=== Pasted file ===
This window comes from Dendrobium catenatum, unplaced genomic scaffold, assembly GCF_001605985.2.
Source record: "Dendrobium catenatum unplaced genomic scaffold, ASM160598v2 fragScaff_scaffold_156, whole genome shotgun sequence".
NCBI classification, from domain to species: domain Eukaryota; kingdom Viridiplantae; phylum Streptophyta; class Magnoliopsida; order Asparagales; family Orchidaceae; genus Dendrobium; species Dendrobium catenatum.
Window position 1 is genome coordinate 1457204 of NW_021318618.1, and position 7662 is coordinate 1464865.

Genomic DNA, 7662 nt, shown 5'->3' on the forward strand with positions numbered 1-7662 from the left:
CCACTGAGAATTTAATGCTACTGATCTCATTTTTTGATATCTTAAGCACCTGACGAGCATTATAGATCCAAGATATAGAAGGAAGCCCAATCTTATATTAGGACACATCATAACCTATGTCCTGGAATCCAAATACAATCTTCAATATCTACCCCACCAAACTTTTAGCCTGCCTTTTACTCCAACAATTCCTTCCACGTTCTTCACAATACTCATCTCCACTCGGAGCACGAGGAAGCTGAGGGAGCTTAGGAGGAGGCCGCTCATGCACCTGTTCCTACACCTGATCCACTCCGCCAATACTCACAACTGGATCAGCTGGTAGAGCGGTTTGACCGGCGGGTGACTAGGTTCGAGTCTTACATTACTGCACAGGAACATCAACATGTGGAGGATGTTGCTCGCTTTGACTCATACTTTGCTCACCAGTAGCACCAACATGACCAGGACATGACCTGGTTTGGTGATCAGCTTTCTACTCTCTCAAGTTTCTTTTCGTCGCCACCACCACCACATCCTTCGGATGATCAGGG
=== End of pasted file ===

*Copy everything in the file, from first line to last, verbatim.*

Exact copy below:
This window comes from Dendrobium catenatum, unplaced genomic scaffold, assembly GCF_001605985.2.
Source record: "Dendrobium catenatum unplaced genomic scaffold, ASM160598v2 fragScaff_scaffold_156, whole genome shotgun sequence".
NCBI classification, from domain to species: domain Eukaryota; kingdom Viridiplantae; phylum Streptophyta; class Magnoliopsida; order Asparagales; family Orchidaceae; genus Dendrobium; species Dendrobium catenatum.
Window position 1 is genome coordinate 1457204 of NW_021318618.1, and position 7662 is coordinate 1464865.

Genomic DNA, 7662 nt, shown 5'->3' on the forward strand with positions numbered 1-7662 from the left:
CCACTGAGAATTTAATGCTACTGATCTCATTTTTTGATATCTTAAGCACCTGACGAGCATTATAGATCCAAGATATAGAAGGAAGCCCAATCTTATATTAGGACACATCATAACCTATGTCCTGGAATCCAAATACAATCTTCAATATCTACCCCACCAAACTTTTAGCCTGCCTTTTACTCCAACAATTCCTTCCACGTTCTTCACAATACTCATCTCCACTCGGAGCACGAGGAAGCTGAGGGAGCTTAGGAGGAGGCCGCTCATGCACCTGTTCCTACACCTGATCCACTCCGCCAATACTCACAACTGGATCAGCTGGTAGAGCGGTTTGACCGGCGGGTGACTAGGTTCGAGTCTTACATTACTGCACAGGAACATCAACATGTGGAGGATGTTGCTCGCTTTGACTCATACTTTGCTCACCAGTAGCACCAACATGACCAGGACATGACCTGGTTTGGTGATCAGCTTTCTACTCTCTCAAGTTTCTTTTCGTCGCCACCACCACCACATCCTTCGGATGATCAGGG